5 Ways to Thrive as an Extroverted Stay-at-Home Mom

5 Ways to Thrive as an Extroverted Stay-at-Home Mom | Baby Chick

5 Ways to Thrive as an Extroverted Stay-at-Home Mom

Hi, my name is Quinn and I’m an extroverted stay-at-home mom with my four children. Meaning that as an extrovert, I am recharged by being with people and drained of energy when I am by myself for too long.

Over the years, I’ve seen many articles in the cyber world that focus on the struggles of being an introverted mom. And while I find those articles fascinating, I also find them boggling, too. Because as an extrovert—I find being a stay-at-home mom can at times be challenging in finding practical ways to get my social tank filled while still having time to raise my family.

At first glance, this may sound confusing because an introvert might likely say, “But you are with people all of the time. So how can you not feel recharged?” And while I DO love being surrounded by my littles and while that DOES keep my people tank rather full most of the time, there are other times when toddler chatter doesn’t cut it for a stimulating (or mindless) adult conversation that isn’t centered around correcting potty talk or listening to a toddler explain to me why shoelaces have to be tied a certain way on Tuesdays but not on Wednesdays.

So I’ve had to find practical ways to refill my social tank to gain emotional energy while still managing to keep up with a busy family. And here are my five favorite tips:

1. Look for Small Tank Refills

As a mom, there are many days where meeting up to chat with friends over lunch just isn’t in the cards. Or joining up with a workout group to go on a ten-mile run just doesn’t seem doable while pushing 55 pounds of weight in a double stroller. But I have learned there are other ways to fill up my tank that are a little more practical. You can text a friend and have them over for a cup of coffee while the kids play and squeeze in some meaningful conversation. Or you can ask your best friend if she would want to meet up for a walk while you both push strollers and chat. For an extrovert, these may not be the typical things that we consider social time, but they work well when you’re needing a little recharge for the day. And they’re practical with kids!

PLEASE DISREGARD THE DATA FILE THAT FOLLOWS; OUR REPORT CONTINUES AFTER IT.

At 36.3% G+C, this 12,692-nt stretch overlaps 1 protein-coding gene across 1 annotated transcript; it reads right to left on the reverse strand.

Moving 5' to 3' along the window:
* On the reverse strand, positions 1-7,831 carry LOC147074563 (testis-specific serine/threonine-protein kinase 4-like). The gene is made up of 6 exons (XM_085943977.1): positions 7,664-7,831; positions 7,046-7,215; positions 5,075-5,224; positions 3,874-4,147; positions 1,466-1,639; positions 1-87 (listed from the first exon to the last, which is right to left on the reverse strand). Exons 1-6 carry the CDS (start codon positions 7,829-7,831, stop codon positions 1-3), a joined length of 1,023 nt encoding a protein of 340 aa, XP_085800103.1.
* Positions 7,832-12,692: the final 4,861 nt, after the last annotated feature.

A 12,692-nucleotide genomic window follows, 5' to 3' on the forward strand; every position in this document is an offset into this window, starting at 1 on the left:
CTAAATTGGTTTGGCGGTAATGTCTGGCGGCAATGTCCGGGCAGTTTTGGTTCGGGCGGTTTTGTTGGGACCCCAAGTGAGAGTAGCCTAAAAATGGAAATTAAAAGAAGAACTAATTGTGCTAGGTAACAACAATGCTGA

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2. Choose Kid Activities that Give You Time to Connect with Other Parents

I’ve had littles at home now for nine years and during that time I’ve learned there are some activities that are better about allowing parents to connect and chat at the sidelines than others. A private swim lesson where you sit and watch your child swim may not be as rewarding as a gymnastics class where all the parents sit at the sidelines and chat. (Although for an introvert, it may be the very best option!) If you know that you are feeling a little isolated, take time to find an activity that not only gets your child out of the house for some fun, but one that also gets you out too!

3. Join an Organized Group

Whether a MOPS group, a mommy meet up group, or a bible study at your church with childcare, all of these activities are great for extroverted mommies looking for some quality connection. The reason these work well is because your children can be with you (sometimes even with childcare) all while you are connecting with other parents and getting your social tank filled. This also provides great opportunities for moms to find leadership roles if they are really looking to get themselves connected with others outside the home.

4. Be Proactive in Scheduling a Night Away

Often extroverts don’t take time to plan a night out until they’re already feeling isolated and all the sitters are booked. But as an extrovert, a fun date night with your hubby or fun night with friends can fill your tank for the weeks to come. So if you feel you’re in need of a recharge, take the time to schedule a fun date or night away in the weeks to come. That way you have something to look forward to AND you aren’t letting yourself get to a place where you feel totally depleted. Because energized moms have more to offer their energetic children.

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5. Remember This is A Season

And last but not least, remember that having littles at home is just a fleeting season. So if you do find yourself feeling like you have more time in your home than is natural to you and find yourself struggling with FOMO (fear of missing out), remember there will be MANY years ahead when it’s easier to get out and connect with others at a movie or ball game or barbeque with friends. And by that point, your children will no longer care if you are out and away. So for today, try to savor the unique phase of life you’re in and appreciate all of the chatter your littles offer to you even if it’s about playdough or poop.

Because you’re their favorite person to be with and you want them to know you feel the same too!

Cheers to Finding a Balance as Extroverts!

About the Author /

Quinn is a wife, boy mom (x’s 4), blogger at Sanctification and Spitup, host of the Renew You Podcast and licensed marriage and family therapist. She loves to encourage others in relationships through her speaking, writing or podcast episodes.

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